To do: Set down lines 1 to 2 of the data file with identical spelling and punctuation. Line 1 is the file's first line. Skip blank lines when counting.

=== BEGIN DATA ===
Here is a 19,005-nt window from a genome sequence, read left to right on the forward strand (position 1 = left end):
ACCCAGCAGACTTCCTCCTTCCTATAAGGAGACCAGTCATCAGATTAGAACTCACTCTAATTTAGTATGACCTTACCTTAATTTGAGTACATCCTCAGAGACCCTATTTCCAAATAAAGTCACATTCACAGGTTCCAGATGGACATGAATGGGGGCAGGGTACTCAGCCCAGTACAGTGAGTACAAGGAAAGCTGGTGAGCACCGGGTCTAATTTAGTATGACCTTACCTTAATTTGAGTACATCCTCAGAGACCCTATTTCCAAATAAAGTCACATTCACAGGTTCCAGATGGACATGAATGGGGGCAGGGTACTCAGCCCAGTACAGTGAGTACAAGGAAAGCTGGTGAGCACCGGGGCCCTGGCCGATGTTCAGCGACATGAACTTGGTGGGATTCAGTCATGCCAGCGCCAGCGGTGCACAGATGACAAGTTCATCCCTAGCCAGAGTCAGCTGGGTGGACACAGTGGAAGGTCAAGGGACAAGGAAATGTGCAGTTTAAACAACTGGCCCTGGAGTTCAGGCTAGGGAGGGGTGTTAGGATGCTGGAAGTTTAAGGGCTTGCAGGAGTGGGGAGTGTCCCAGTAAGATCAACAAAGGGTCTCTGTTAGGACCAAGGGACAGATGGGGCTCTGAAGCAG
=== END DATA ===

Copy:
Here is a 19,005-nt window from a genome sequence, read left to right on the forward strand (position 1 = left end):
ACCCAGCAGACTTCCTCCTTCCTATAAGGAGACCAGTCATCAGATTAGAACTCACTCTAATTTAGTATGACCTTACCTTAATTTGAGTACATCCTCAGAGACCCTATTTCCAAATAAAGTCACATTCACAGGTTCCAGATGGACATGAATGGGGGCAGGGTACTCAGCCCAGTACAGTGAGTACAAGGAAAGCTGGTGAGCACCGGGTCTAATTTAGTATGACCTTACCTTAATTTGAGTACATCCTCAGAGACCCTATTTCCAAATAAAGTCACATTCACAGGTTCCAGATGGACATGAATGGGGGCAGGGTACTCAGCCCAGTACAGTGAGTACAAGGAAAGCTGGTGAGCACCGGGGCCCTGGCCGATGTTCAGCGACATGAACTTGGTGGGATTCAGTCATGCCAGCGCCAGCGGTGCACAGATGACAAGTTCATCCCTAGCCAGAGTCAGCTGGGTGGACACAGTGGAAGGTCAAGGGACAAGGAAATGTGCAGTTTAAACAACTGGCCCTGGAGTTCAGGCTAGGGAGGGGTGTTAGGATGCTGGAAGTTTAAGGGCTTGCAGGAGTGGGGAGTGTCCCAGTAAGATCAACAAAGGGTCTCTGTTAGGACCAAGGGACAGATGGGGCTCTGAAGCAG